The government’s Joint Committee on Vaccination and Immunisation made the announcement at a press conference today amid concerns of a link between the jab and extremely rare blood clots.
They explained healthy adults aged between 18 and 29-years-old without underlying health conditions should instead be offered an alternative vaccine where it is available to do so.
It comes as the UK medicines regulator revealed there had been 79 cases of blood clots associated with low platelet cells in the blood, of which 19 people had died.
All the cases occurred after the first dose of the vaccine, and there are already over 100,000 under-30s in Scotland who have been given just one dose of vaccine, most likely AZ.
MHRA chief Dr June Raine told a press conference the safety monitoring systems were detecting “a potential side effect of the Covid-19 vaccine AstraZeneca in an extremely small number of people”.
She said: “The evidence is firming up and our review has concluded that, while it’s a strong possibility, more work is needed to establish beyond all doubt that the vaccine has caused these side effects.
“Based on the current evidence, the benefits of the Covid-19 vaccine AstraZeneca against Covid-19 and its associated risks – hospitalisation and death – continues to outweigh the risks for the vast majority of people.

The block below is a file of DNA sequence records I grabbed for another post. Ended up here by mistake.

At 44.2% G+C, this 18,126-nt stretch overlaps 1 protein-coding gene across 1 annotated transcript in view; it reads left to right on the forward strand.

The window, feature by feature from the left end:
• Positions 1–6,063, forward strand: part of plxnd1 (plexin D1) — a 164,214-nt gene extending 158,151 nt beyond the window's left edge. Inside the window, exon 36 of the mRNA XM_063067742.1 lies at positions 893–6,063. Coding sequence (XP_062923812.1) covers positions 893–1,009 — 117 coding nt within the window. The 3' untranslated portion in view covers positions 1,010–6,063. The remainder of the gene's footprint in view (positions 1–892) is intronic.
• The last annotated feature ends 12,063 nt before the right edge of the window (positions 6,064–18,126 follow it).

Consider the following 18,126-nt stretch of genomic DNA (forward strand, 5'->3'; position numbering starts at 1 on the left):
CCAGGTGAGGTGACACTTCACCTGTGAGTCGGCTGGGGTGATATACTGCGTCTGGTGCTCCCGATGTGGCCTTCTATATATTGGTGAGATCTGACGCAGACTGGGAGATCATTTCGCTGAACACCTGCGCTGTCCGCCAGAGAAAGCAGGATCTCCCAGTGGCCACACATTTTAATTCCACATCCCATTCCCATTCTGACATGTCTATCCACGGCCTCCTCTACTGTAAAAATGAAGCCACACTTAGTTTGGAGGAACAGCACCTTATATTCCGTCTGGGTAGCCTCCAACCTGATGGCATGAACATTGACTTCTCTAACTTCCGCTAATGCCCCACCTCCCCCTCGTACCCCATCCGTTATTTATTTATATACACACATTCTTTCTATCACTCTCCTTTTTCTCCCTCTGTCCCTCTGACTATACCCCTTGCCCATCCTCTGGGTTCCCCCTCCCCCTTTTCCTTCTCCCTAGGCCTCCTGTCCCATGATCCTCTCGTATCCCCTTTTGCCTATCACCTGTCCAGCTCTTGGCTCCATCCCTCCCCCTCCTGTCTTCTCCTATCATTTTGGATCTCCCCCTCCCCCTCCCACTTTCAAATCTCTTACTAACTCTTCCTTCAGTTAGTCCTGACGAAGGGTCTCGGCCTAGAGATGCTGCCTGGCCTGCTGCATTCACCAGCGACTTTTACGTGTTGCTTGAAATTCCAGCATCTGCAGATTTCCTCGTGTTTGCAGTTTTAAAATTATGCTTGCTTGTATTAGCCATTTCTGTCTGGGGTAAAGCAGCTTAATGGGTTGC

“Our review has reinforced that the risk of this rare suspected side effect remains extremely small.
England’s deputy chief medical officer Professor Jonathan Van-Tam insisted the changes being proposed to the vaccination rollout were a “course correction”.
He said: “The UK vaccine programme has been the most enormous success indeed.
“If you had said to me that by March 2021 we would not have needed a course correction, that also would have amazed me.”
Emer Cooke, executive director of the European Medicines Agency, sought to downplay any concerns about blood clots.
She said: “These are very rare side effects.
“The risk of mortality from Covid is much greater than risk of mortality from these side effects.”